CyberArk Pinpoints Causes of Identity Attack Surface Surge

By Greg Tavarez, TMCnet Editor  |  June 20, 2023

User identities (encompassing usernames, passwords and authentication factors) lie at the heart of any cybersecurity framework. As technology advances, though, so do exploitative tactics employed by cybercriminals. Weak passwords, phishing attempts, social engineering attacks and insider threats heighten the need for organizations to fortify their defenses against identity-related risks.

To combat identity-led cybersecurity exposure effectively, organizations are adopting a holistic approach that combines advanced technologies, employee training and a culture of cybersecurity awareness. Great, right?

One would think so. However, the levels of cyber debt built up by organizations are influencing the likes of staff turnover and a consumer spend downturn, which then led to a growth of identity-led cybersecurity exposure.

According to a recent report by CyberArk, almost all organizations anticipate facing such compromises this year. The factors contributing to this heightened risk include economic cutbacks, geopolitical influences, the adoption of cloud technologies and the widespread adoption of hybrid work models.

More than half of the organizations believe that identity-related compromises will occur as part of their digital transformation initiatives, including cloud adoption and the migration of legacy applications. These endeavors, while enabling greater efficiency and scalability, have inadvertently created new avenues for cyber threats to exploit weaknesses in user identities and access credentials.

One particular concern amplifying the risk is the emergence of insider threats fueled by factors such as disgruntled former employees or exploitable residual credentials. Of the organizations in the report, 68% anticipate encountering cyber issues stemming from employee churn in 2023. This trend highlights the importance of effectively managing user identities and access privileges even after individuals have left the organization.

Compounding the challenge, organizations are set to deploy 68% more SaaS (News - Alert) tools over the next 12 months compared to their current usage. While SaaS tools offer flexibility and productivity benefits, the vast number of human and machine identities granted access to sensitive data through these tools introduces a critical vulnerability. Without proper security measures, these identities can become potential gateways for malicious attacks.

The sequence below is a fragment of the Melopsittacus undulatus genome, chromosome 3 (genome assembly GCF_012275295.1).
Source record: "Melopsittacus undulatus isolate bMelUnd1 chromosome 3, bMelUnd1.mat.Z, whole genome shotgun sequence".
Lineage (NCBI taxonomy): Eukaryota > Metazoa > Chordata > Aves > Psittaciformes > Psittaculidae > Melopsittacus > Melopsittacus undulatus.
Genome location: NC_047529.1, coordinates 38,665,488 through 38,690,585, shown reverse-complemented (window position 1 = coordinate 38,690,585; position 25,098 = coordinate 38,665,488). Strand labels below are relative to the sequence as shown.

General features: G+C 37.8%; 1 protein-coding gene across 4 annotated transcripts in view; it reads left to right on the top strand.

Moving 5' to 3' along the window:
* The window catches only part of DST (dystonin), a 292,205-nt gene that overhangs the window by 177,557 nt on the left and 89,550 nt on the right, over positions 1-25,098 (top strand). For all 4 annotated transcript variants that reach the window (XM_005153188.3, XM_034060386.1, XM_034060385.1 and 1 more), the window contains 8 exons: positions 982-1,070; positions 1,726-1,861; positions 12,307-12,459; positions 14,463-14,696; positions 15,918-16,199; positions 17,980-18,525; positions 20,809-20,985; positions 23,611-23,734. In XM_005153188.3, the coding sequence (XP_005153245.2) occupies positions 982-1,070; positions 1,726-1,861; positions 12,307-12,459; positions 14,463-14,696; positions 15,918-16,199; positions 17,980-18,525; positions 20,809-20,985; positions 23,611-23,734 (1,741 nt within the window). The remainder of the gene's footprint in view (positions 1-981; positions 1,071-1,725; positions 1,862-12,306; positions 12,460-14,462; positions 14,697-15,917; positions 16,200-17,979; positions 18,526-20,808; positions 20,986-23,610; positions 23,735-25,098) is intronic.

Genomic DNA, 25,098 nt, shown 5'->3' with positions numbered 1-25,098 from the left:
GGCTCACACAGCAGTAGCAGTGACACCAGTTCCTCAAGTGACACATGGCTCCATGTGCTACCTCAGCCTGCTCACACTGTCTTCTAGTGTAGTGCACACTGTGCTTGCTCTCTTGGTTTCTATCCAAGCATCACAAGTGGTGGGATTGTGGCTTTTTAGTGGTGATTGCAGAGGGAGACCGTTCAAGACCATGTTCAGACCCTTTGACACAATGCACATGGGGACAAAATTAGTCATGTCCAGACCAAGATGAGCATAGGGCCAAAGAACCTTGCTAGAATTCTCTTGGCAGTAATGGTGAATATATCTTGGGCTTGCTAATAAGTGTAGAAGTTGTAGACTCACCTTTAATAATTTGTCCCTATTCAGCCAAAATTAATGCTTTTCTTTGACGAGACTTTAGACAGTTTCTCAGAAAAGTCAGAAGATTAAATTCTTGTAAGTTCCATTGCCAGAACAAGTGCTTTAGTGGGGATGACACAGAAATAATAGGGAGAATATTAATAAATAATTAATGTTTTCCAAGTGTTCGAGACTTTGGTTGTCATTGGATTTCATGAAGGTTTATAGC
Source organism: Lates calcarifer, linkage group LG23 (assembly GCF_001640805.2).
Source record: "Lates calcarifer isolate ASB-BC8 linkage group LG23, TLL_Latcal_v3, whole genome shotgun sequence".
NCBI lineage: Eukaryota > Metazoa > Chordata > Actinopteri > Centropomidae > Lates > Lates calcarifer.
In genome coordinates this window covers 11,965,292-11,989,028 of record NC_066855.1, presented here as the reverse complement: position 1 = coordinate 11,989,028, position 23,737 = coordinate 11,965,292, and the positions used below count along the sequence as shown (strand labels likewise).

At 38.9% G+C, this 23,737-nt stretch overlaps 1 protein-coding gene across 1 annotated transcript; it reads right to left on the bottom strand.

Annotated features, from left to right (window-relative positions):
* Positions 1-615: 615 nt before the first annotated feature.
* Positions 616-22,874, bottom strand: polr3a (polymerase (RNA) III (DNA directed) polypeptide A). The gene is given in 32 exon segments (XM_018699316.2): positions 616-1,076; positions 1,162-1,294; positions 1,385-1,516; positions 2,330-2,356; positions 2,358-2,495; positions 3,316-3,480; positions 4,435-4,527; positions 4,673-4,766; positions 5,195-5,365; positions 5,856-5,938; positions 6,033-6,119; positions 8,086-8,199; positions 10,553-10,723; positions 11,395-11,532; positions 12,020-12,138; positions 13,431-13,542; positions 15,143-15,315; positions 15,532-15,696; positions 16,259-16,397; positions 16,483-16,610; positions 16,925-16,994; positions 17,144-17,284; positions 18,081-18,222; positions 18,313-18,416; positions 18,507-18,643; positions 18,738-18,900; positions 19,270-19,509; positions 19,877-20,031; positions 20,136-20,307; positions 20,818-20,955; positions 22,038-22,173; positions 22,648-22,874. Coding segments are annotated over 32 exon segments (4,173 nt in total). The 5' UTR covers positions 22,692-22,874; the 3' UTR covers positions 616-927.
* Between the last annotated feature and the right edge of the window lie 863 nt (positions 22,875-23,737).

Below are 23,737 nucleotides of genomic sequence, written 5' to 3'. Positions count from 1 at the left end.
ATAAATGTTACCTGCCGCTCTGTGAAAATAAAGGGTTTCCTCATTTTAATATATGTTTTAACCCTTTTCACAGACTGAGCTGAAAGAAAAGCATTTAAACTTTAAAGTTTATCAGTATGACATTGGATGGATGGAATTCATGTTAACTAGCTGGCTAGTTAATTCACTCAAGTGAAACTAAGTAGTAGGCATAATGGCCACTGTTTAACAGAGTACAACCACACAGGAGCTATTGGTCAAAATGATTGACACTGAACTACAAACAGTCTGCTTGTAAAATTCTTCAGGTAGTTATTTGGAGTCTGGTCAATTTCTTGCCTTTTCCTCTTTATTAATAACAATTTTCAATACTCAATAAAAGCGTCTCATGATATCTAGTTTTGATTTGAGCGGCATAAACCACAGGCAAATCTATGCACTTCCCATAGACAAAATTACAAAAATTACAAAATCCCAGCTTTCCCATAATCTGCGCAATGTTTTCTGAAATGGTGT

“Business transformation, driven by digital and cloud initiatives, continues to result in a surge in new enterprise identities,” said Matt Cohen, CEO, CyberArk. “While attackers are constantly innovating, compromising identities remains the most effective way to circumvent cyber defenses and access sensitive data and assets. Such profound risk puts the issue of ‘who and what to trust’ at the forefront of efforts to prevent cyber debt from compounding and to build long-term cyber resilience.”

To combat the looming threats, organizations are increasingly prioritizing robust identity and access management strategies. This includes implementing zero trust, MFA (News - Alert) protocols, adopting privileged access management solutions and bolstering user behavior monitoring capabilities as well as consolidating with trusted partners. By doing so, organizations aim to minimize the risks associated with compromised identities and protect their valuable digital assets.

The remainder of 2023 is shaping up to be a key period for organizations as they strive to secure their digital ecosystems against identity-related compromise. Organizations must remain vigilant and proactive in fortifying their defenses.

Edited by Alex Passett
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